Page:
The Belles/ posted in: Book Review, Reading The Belles by Dhonielle Clayton
on February 6th 2018
Genres: Fiction, Young Adult
Published by Disney-Hyperion
Camellia Beauregard is a Belle. In the opulent world of Orléans, Belles are revered, for they control Beauty, and Beauty is a commodity coveted above all else. In Orléans, the people are born gray, they are born damned, and only with the help of a Belle and her talents can they transform and be made beautiful.
But it’s not enough for Camellia to be just a Belle. She wants to be the favorite—the Belle chosen by the Queen of Orléans to live in the royal palace, to tend to the royal family and their court, to be recognized as the most talented Belle in the land. But once Camellia and her Belle sisters arrive at court, it becomes clear that being the favorite is not everything she always dreamed it would be. Behind the gilded palace walls live dark secrets, and Camellia soon learns that the very essence of her existence is a lie—that her powers are far greater, and could be more dangerous, than she ever imagined. And when the queen asks Camellia to risk her own life and help the ailing princess by using Belle powers in unintended ways, Camellia now faces an impossible decision.
With the future of Orléans and its people at stake, Camellia must decide—save herself and her sisters and the way of the Belles—or resuscitate the princess, risk her own life, and change the ways of her world forever.
I wanted to love this book so much more than I did. I’ve been hearing about it for so long and have heard such glowing praise of it that when I finished it and felt a bit blah towards it, I was disappointed.
This book has been super hyped because of the use of a black model in a gown on the cover. It was celebrated as a great step forward for representation in books and it is. But because of that I thought that race would play a bigger part in this book than it does. Skin color in this world is decided on a whim. There is no change in status/power/importance placed on the skin color that you have. It is a fashion accessory. It just seemed like it went from “Yay for Black Girls” on the cover and in the promotions to “But actually, this doesn’t have anything to do with you specifically” in the story. If I didn’t know anything about how this book was promoted, it probably wouldn’t have felt strange to me.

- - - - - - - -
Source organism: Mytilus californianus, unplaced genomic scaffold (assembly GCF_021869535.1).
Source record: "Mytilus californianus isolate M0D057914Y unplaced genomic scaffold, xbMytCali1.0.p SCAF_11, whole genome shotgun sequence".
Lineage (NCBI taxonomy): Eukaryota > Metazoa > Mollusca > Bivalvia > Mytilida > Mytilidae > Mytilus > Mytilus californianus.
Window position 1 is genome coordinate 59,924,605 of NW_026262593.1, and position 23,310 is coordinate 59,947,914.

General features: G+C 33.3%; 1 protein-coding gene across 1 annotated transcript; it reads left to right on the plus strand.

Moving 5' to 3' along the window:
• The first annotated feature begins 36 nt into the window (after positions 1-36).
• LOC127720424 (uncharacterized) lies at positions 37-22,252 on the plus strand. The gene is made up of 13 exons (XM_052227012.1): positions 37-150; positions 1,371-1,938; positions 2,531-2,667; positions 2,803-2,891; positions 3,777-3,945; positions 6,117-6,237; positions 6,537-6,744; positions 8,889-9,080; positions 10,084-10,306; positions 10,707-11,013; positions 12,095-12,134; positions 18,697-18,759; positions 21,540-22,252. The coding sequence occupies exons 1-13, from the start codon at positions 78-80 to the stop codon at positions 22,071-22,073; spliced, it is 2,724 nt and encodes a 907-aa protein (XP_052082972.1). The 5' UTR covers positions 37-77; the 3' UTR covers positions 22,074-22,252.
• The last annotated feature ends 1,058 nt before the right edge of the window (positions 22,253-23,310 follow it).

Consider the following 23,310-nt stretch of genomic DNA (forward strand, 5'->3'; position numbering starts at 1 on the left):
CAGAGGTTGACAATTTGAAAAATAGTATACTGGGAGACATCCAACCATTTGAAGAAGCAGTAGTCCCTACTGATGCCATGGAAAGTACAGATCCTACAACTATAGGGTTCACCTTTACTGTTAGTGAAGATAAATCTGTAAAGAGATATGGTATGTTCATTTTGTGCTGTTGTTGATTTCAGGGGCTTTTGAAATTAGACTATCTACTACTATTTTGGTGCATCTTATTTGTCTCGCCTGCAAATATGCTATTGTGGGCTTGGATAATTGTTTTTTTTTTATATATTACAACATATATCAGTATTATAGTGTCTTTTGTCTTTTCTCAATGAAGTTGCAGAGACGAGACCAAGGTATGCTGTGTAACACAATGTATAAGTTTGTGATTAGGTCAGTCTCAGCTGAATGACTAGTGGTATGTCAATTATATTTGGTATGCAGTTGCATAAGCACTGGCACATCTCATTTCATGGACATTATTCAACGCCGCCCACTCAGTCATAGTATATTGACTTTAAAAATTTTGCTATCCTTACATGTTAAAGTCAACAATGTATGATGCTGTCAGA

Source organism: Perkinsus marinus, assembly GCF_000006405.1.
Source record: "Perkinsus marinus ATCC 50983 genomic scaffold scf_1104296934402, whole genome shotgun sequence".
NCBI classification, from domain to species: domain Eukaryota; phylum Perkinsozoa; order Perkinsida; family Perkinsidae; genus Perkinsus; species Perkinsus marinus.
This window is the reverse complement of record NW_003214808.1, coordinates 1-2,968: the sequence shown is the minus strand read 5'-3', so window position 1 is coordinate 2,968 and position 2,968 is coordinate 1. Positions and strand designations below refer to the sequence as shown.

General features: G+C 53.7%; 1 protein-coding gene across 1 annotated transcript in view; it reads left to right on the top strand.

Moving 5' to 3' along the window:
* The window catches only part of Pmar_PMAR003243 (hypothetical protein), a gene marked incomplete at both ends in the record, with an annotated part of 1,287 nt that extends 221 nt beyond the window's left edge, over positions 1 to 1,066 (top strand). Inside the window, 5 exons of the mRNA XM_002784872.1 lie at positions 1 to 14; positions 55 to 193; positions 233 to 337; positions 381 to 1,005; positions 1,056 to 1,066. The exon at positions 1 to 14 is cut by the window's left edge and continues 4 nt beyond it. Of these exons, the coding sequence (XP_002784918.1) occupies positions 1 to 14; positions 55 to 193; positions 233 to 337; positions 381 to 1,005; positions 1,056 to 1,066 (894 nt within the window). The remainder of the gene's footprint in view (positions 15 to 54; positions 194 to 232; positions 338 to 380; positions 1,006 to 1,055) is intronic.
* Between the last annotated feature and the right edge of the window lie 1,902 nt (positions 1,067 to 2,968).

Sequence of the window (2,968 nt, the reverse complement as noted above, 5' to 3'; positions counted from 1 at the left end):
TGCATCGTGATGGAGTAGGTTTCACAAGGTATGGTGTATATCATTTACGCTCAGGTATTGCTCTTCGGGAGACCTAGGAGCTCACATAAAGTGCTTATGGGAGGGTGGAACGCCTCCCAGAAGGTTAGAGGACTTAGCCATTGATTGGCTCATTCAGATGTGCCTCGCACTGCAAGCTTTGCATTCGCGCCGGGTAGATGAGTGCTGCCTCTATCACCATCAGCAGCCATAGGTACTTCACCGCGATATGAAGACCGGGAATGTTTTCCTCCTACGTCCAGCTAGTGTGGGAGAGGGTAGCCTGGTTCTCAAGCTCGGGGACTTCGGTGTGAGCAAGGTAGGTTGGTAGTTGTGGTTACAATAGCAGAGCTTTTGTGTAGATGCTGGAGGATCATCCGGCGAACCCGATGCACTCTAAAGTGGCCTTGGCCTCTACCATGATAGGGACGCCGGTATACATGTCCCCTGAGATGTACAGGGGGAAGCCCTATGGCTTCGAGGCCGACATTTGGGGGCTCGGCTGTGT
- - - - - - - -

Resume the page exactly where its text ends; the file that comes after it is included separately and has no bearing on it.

The author does a great job in the opening of setting up the world. It is imaginative and vivid. After that though the world building just seems to stop. This is a long novel at 448 pages. In most fantasy books that size you’d know about countries around the area, the basis of the economy, how people of different classes live, what is their technology based on, etc. The main character is very sheltered but that isn’t unusual in fantasy. Usually they find out more about their surroundings that she does in this book though. At least they show some interest in what is going on around them. Camillia really doesn’t.
Wishy Washy Heroine
Events happen to the characters in this book. They do not direct the action. I think this is the key to my dissatisfaction with this book.
Every time she is asked to make a decision, she puts it off for days. Eventually she makes a decision but it is usually irrelevant by then because events have moved on. When deciding between what is right/hard and what is easy/cruel, she always chooses easy/cruel if forced to make a choice in the moment. She seems like she is supposed to be a nice person – she remembers servants’ names! – but she is so very weak. Only after witnessing and participating in abuse after abuse does she start to think that something might be wrong. I would be much more interested in reading a story about the one of her fellow Belles who threw a fit about what she was being made to do almost from the beginning.
Series vs Stand alone book
It is fine to have a book designed to be part of a series but I hate it when there is no resolution at the end of a book. Even just wrapping up some side storylines is more satisfying than a totally open-ended book. In a way this feels like the story is just starting and the pages run out. That’s fine if you can move right on to the next book but it is annoying here. At the end I kept thinking of questions that weren’t answered and thinking, “Maybe that’s in the next book” instead of enjoying what was in this one.
I think the idea was good. There are some very creative details in the world building like teacup elephants and mail being delivered by small balloons. It may turn out to be the beginning of a good series. But it doesn’t stand alone well as a single book.